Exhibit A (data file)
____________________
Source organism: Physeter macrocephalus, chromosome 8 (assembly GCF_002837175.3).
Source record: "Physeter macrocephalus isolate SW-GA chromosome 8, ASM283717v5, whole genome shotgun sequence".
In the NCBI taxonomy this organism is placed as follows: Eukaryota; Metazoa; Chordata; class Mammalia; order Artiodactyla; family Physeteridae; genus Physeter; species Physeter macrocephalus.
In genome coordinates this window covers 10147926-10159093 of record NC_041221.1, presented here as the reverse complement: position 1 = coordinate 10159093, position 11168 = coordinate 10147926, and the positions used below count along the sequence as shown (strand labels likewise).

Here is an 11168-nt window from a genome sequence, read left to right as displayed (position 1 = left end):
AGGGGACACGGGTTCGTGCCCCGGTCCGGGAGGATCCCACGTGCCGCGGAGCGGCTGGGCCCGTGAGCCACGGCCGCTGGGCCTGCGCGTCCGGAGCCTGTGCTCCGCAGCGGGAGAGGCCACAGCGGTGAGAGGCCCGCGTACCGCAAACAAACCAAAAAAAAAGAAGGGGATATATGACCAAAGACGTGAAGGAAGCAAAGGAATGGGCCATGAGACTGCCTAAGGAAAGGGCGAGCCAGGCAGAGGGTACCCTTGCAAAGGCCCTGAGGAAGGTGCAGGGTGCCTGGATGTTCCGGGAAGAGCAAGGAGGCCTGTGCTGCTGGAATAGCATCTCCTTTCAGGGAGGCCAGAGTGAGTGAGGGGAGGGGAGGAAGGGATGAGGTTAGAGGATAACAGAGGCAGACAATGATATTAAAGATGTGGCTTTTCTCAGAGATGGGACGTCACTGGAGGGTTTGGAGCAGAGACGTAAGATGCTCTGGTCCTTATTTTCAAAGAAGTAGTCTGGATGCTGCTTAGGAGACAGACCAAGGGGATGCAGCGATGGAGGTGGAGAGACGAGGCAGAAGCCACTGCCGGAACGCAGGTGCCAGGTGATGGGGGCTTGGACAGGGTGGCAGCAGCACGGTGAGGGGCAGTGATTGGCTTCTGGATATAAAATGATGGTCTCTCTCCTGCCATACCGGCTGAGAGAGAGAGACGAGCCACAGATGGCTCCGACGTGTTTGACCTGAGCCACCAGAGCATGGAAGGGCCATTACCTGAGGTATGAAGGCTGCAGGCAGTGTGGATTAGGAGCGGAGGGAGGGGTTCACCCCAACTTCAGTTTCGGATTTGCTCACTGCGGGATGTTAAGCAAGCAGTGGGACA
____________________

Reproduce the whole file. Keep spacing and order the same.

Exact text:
Source organism: Physeter macrocephalus, chromosome 8 (assembly GCF_002837175.3).
Source record: "Physeter macrocephalus isolate SW-GA chromosome 8, ASM283717v5, whole genome shotgun sequence".
In the NCBI taxonomy this organism is placed as follows: Eukaryota; Metazoa; Chordata; class Mammalia; order Artiodactyla; family Physeteridae; genus Physeter; species Physeter macrocephalus.
In genome coordinates this window covers 10147926-10159093 of record NC_041221.1, presented here as the reverse complement: position 1 = coordinate 10159093, position 11168 = coordinate 10147926, and the positions used below count along the sequence as shown (strand labels likewise).

Here is an 11168-nt window from a genome sequence, read left to right as displayed (position 1 = left end):
AGGGGACACGGGTTCGTGCCCCGGTCCGGGAGGATCCCACGTGCCGCGGAGCGGCTGGGCCCGTGAGCCACGGCCGCTGGGCCTGCGCGTCCGGAGCCTGTGCTCCGCAGCGGGAGAGGCCACAGCGGTGAGAGGCCCGCGTACCGCAAACAAACCAAAAAAAAAGAAGGGGATATATGACCAAAGACGTGAAGGAAGCAAAGGAATGGGCCATGAGACTGCCTAAGGAAAGGGCGAGCCAGGCAGAGGGTACCCTTGCAAAGGCCCTGAGGAAGGTGCAGGGTGCCTGGATGTTCCGGGAAGAGCAAGGAGGCCTGTGCTGCTGGAATAGCATCTCCTTTCAGGGAGGCCAGAGTGAGTGAGGGGAGGGGAGGAAGGGATGAGGTTAGAGGATAACAGAGGCAGACAATGATATTAAAGATGTGGCTTTTCTCAGAGATGGGACGTCACTGGAGGGTTTGGAGCAGAGACGTAAGATGCTCTGGTCCTTATTTTCAAAGAAGTAGTCTGGATGCTGCTTAGGAGACAGACCAAGGGGATGCAGCGATGGAGGTGGAGAGACGAGGCAGAAGCCACTGCCGGAACGCAGGTGCCAGGTGATGGGGGCTTGGACAGGGTGGCAGCAGCACGGTGAGGGGCAGTGATTGGCTTCTGGATATAAAATGATGGTCTCTCTCCTGCCATACCGGCTGAGAGAGAGAGACGAGCCACAGATGGCTCCGACGTGTTTGACCTGAGCCACCAGAGCATGGAAGGGCCATTACCTGAGGTATGAAGGCTGCAGGCAGTGTGGATTAGGAGCGGAGGGAGGGGTTCACCCCAACTTCAGTTTCGGATTTGCTCACTGCGGGATGTTAAGCAAGCAGTGGGACA